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Full-Text Articles in Law

The Bond Court's Institutional Truce, Monica Hakimi Jun 2014

The Bond Court's Institutional Truce, Monica Hakimi

Articles

As many readers are aware, Bond v. United States is a quirky case. The federal government prosecuted under the implementing legislation for the Chemical Weapons Convention (CWC) a betrayed wife who used chemical agents to try to harm her husband’s lover. The wife argued that, as applied to her, the implementing legislation violated the Tenth Amendment. She thus raised difficult questions about the scope of the treaty power and of Congress’s authority to implement treaties through the Necessary and Proper Clause. The Bond Court avoided those questions with a clear statement rule: “we can insist on a clear ...


Treaties As Law And The Rule Of Law: The Judicial Power To Compel Domestic Treaty Implementation, William M. Carter Jr. Jan 2010

Treaties As Law And The Rule Of Law: The Judicial Power To Compel Domestic Treaty Implementation, William M. Carter Jr.

Articles

The Supremacy Clause makes the Constitution, federal statutes, and ratified treaties part of the "supreme law of the land." Despite the textual and historical clarity of the Supremacy Clause, some courts and commentators have suggested that the "non-self-executing treaty doctrine" means that ratified treaties must await implementing legislation before they become domestic law. The non-self-executing treaty doctrine has in particular been used as a shield to claims under international human rights treaties.

This Article does not seek to provide another critique of the non-self-executing treaty doctrine in the abstract. Rather, I suggest that a determination that a treaty is non-self-executing ...


Treaties And The Separation Of Powers In The United States: A Reassessment After Medellin V. Texas, Ronald A. Brand Jan 2009

Treaties And The Separation Of Powers In The United States: A Reassessment After Medellin V. Texas, Ronald A. Brand

Articles

This article considers Chief Justice Roberts' majority opinion in the case of Medellin v. Texas. Like much of the commentary on this case, the article considers the international law implications of the opinion and its consideration of the doctrine of self-executing treaties. The primary focus here, however, consistent with the symposium in which this paper was presented, is on the opinion's implications for the separation of powers and for federalism. While the opinion's discussion of international law and treaty implementation can be considered dicta, the separation of powers and federalism portions may be seen as more directly necessary ...


Sending The Self-Execution Doctrine To The Executioner, Aya Gruber Jan 2007

Sending The Self-Execution Doctrine To The Executioner, Aya Gruber

Articles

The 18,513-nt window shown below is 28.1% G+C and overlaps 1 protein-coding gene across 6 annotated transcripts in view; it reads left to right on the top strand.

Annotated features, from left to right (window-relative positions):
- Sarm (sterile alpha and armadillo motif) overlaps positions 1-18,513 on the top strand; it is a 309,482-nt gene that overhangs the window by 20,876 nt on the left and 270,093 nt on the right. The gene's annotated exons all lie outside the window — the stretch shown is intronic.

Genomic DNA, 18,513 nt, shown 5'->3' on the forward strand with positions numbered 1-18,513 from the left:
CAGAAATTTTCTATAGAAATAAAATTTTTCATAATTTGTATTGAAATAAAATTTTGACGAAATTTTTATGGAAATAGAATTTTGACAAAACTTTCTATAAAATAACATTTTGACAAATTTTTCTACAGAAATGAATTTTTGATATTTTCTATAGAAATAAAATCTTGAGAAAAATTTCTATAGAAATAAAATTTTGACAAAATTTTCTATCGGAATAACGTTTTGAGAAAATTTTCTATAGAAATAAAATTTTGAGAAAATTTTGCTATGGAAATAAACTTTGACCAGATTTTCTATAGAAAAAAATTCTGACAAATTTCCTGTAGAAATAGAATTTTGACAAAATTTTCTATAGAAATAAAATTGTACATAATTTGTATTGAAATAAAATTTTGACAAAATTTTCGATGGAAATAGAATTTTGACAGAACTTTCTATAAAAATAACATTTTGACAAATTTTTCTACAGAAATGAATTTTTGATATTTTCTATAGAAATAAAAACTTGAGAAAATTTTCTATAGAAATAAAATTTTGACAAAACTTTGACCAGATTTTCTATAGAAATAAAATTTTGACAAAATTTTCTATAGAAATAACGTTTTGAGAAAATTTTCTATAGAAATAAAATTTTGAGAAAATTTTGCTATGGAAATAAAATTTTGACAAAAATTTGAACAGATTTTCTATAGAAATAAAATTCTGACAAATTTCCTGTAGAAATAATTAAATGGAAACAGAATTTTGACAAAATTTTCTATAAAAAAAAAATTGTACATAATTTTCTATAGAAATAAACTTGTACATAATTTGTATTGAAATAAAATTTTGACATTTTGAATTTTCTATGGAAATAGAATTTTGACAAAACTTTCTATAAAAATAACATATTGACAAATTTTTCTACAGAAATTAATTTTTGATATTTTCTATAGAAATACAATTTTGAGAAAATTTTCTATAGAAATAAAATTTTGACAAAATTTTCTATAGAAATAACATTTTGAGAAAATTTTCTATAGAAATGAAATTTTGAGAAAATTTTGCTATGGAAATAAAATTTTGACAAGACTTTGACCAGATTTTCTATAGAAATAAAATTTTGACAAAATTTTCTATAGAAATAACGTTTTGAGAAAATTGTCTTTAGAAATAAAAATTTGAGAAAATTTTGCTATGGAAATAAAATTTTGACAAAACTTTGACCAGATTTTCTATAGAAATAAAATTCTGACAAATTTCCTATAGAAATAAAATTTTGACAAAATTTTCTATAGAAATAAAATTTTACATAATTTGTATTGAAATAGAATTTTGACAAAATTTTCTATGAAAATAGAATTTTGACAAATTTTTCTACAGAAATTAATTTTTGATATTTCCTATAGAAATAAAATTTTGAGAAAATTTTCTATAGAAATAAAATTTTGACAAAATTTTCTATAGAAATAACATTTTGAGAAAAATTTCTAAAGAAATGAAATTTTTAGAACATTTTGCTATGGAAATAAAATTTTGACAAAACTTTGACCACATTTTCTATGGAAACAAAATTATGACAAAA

No abstract provided.


Nineteenth-Century Orthodoxy, Richard B. Collins Jan 1999

Nineteenth-Century Orthodoxy, Richard B. Collins

Articles

No abstract provided.


Conquering The Cultural Frontier: The New Subjectivism Of The Supreme Court In Indian Law, David H. Getches Jan 1996

Conquering The Cultural Frontier: The New Subjectivism Of The Supreme Court In Indian Law, David H. Getches

Articles

For a century and a half, the Supreme Court was faithful to a set of foundation principles respecting Indian tribal sovereignty. Though the United States can abrogate tribal powers and rights, it can only do so by legislation. Accordingly, the Court has protected reservations as enclaves for Indian self-government, preventing states from enforcing their laws and taxes, and holding that even federal laws could not be applied to Indians without congressional permission. Recently, however, the Court has assumed the job it formerly conceded to Congress, considering and weighing cases to reach results comporting with the Justices' subjective notions of what ...


Indian Consent To American Government, Richard B. Collins Jan 1989

Indian Consent To American Government, Richard B. Collins

Articles

No abstract provided.


The Power Of The Senate To Amend A Treaty, Bradley M. Thompson Jan 1905

The Power Of The Senate To Amend A Treaty, Bradley M. Thompson

Articles

The recent refusal of the Senate to ratify eight general arbitration treaties which the President had concluded with Austria-Hungary, Switzerland, Great Britain, France, Portugal, Germany, Mexico,' and Norway and Sweden, until, against the protest of the President, it had modified them materially by amendment, has called public attention to the treaty-making power, and has raised the question as to whether or not any of that power is vested in the Senate.


The Power Of The Senate To Amend A Treaty, Bradley M. Thompson Jan 1905

The Power Of The Senate To Amend A Treaty, Bradley M. Thompson

Articles

The recent refusal of the Senate to ratify eight general arbitration treaties which the President had concluded with Austria-Hungary, Switzerland, Great Britain, France, Portugal, Germany, Mexico, and Norway and Sweden, until, against the protest of the President, it had modified them materially by amendment, has called public attention to the treaty-making power, and has raised the question as to whether or not any of that power is vested in the Senate.